The myth around resting after for sex for conception is being questioned
The myth around resting after for sex for conception is being questioned

Lying on back after sex doesn’t raise chance of conceiving

By Colin Fernandes Time of article published Jul 6, 2016

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London - The long-held belief that if you want to improve your chances of conception you should lie with your knees up after making love is a myth, scientists say.

Fertility clinics have for years recommended that women stay immobile with their knees in the air after artificial insemination. But the study found little difference in conception rates between patients who followed this advice and those who got up immediately. There was even evidence that getting up improves pregnancy chances.

Scientists say the same should be true of women seeking to conceive naturally.

Researchers from the VU University Medical Centre in Amsterdam studied 479 women undergoing fertility treatment. Half the women had to stay immobile for 15 minutes in bed after artificial insemination, on their backs with their knees in the air and feet flat on the bed.

The other half were asked to get up and carry on with their daily activities.

The researchers found that after a total course of treatment – which in some cases included six cycles of intrauterine insemination (IUI) – 32 per cent who rested with their knees up got pregnant. Of those who were ‘immediately mobilised’ after sex, 43 per cent became pregnant.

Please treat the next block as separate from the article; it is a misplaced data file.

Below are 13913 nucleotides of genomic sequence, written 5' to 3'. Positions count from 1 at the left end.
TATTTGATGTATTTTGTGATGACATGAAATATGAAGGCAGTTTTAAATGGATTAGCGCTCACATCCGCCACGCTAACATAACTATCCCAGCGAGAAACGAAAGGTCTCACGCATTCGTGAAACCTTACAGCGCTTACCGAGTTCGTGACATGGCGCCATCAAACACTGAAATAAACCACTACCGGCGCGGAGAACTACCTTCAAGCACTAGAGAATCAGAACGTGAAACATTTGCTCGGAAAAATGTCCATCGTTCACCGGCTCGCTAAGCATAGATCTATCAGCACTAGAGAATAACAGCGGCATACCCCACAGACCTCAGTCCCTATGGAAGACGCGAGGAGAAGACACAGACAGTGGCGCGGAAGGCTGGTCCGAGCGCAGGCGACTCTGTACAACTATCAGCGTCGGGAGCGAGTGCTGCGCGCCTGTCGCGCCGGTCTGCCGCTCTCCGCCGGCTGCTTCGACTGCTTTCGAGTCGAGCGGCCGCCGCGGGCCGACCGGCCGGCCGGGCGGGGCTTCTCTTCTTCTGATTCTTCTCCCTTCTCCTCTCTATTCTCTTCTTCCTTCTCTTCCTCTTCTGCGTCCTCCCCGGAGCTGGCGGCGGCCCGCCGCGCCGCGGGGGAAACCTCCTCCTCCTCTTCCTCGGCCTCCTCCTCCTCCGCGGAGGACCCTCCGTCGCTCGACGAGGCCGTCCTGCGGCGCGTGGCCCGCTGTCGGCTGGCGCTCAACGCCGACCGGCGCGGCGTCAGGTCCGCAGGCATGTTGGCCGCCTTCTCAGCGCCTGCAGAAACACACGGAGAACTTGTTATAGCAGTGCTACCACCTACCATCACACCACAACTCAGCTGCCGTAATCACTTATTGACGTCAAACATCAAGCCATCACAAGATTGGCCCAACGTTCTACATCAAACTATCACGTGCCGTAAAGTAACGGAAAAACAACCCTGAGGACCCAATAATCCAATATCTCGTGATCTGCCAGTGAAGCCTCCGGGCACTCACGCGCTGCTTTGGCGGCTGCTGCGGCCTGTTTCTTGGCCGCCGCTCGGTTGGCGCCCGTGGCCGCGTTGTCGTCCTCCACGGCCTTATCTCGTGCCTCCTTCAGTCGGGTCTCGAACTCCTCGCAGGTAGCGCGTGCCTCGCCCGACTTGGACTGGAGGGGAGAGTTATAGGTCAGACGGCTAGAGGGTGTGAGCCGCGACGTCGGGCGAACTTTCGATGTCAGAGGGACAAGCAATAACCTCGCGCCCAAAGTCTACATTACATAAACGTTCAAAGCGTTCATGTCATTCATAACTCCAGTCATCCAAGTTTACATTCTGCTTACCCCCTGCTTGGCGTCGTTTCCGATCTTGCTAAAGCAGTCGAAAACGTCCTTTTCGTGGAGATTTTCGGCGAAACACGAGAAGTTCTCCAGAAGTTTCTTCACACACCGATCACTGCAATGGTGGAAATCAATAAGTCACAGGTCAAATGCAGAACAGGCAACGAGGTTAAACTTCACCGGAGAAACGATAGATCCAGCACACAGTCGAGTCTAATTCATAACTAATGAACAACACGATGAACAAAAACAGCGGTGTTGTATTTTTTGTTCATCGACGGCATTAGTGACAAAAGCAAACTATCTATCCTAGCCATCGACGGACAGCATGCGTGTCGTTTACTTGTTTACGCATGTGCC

Study author Dr Jouke van Rijswijk, who presented her research to the European Society for Human Reproduction and Embryology in Helsinki, said: ‘In our opinion, immobilisation after IUI has no positive effect on pregnancy rates, and there is no reason why patients should stay immobilised after treatment.’

A previous Dutch study also recommended 15 minutes of lying down but Dr van Rijswijk said: ‘We also know from other studies that sperm cells can reach the fallopian tube five minutes after insemination and that they can survive for several days in the womb.

‘Why should bed rest affect that? There’s no biological explanation for a positive effect of immobilisation. We believe our results in such a large randomised trial are sufficiently strong to render the recommendation for bed rest obsolete.’

Daily Mail

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